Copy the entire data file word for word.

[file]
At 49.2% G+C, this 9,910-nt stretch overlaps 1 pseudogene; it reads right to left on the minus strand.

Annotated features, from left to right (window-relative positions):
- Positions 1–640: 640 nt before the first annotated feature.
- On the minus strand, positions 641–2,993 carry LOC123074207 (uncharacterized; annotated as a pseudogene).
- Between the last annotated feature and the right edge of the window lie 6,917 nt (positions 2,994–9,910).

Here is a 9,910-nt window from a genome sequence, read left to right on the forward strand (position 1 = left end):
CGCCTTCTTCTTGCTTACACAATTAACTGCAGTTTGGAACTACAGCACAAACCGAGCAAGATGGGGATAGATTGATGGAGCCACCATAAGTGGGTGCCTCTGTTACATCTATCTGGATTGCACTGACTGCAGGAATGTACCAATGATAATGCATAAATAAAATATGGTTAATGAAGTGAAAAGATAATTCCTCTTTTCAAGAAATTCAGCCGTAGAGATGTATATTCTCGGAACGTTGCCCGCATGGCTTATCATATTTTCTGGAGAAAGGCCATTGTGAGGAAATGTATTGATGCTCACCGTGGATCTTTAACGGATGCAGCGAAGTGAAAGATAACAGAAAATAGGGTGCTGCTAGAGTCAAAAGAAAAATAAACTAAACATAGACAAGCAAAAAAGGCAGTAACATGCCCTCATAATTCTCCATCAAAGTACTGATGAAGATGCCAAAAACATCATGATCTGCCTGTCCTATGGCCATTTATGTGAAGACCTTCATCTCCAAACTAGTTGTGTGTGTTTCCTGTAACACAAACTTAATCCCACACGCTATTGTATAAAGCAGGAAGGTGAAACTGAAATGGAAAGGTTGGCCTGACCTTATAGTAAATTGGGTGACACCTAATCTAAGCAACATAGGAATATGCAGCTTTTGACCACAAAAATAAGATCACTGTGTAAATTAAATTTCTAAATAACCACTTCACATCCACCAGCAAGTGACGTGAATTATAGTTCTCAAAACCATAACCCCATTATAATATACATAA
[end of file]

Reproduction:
At 49.2% G+C, this 9,910-nt stretch overlaps 1 pseudogene; it reads right to left on the minus strand.

Annotated features, from left to right (window-relative positions):
- Positions 1–640: 640 nt before the first annotated feature.
- On the minus strand, positions 641–2,993 carry LOC123074207 (uncharacterized; annotated as a pseudogene).
- Between the last annotated feature and the right edge of the window lie 6,917 nt (positions 2,994–9,910).

Here is a 9,910-nt window from a genome sequence, read left to right on the forward strand (position 1 = left end):
CGCCTTCTTCTTGCTTACACAATTAACTGCAGTTTGGAACTACAGCACAAACCGAGCAAGATGGGGATAGATTGATGGAGCCACCATAAGTGGGTGCCTCTGTTACATCTATCTGGATTGCACTGACTGCAGGAATGTACCAATGATAATGCATAAATAAAATATGGTTAATGAAGTGAAAAGATAATTCCTCTTTTCAAGAAATTCAGCCGTAGAGATGTATATTCTCGGAACGTTGCCCGCATGGCTTATCATATTTTCTGGAGAAAGGCCATTGTGAGGAAATGTATTGATGCTCACCGTGGATCTTTAACGGATGCAGCGAAGTGAAAGATAACAGAAAATAGGGTGCTGCTAGAGTCAAAAGAAAAATAAACTAAACATAGACAAGCAAAAAAGGCAGTAACATGCCCTCATAATTCTCCATCAAAGTACTGATGAAGATGCCAAAAACATCATGATCTGCCTGTCCTATGGCCATTTATGTGAAGACCTTCATCTCCAAACTAGTTGTGTGTGTTTCCTGTAACACAAACTTAATCCCACACGCTATTGTATAAAGCAGGAAGGTGAAACTGAAATGGAAAGGTTGGCCTGACCTTATAGTAAATTGGGTGACACCTAATCTAAGCAACATAGGAATATGCAGCTTTTGACCACAAAAATAAGATCACTGTGTAAATTAAATTTCTAAATAACCACTTCACATCCACCAGCAAGTGACGTGAATTATAGTTCTCAAAACCATAACCCCATTATAATATACATAA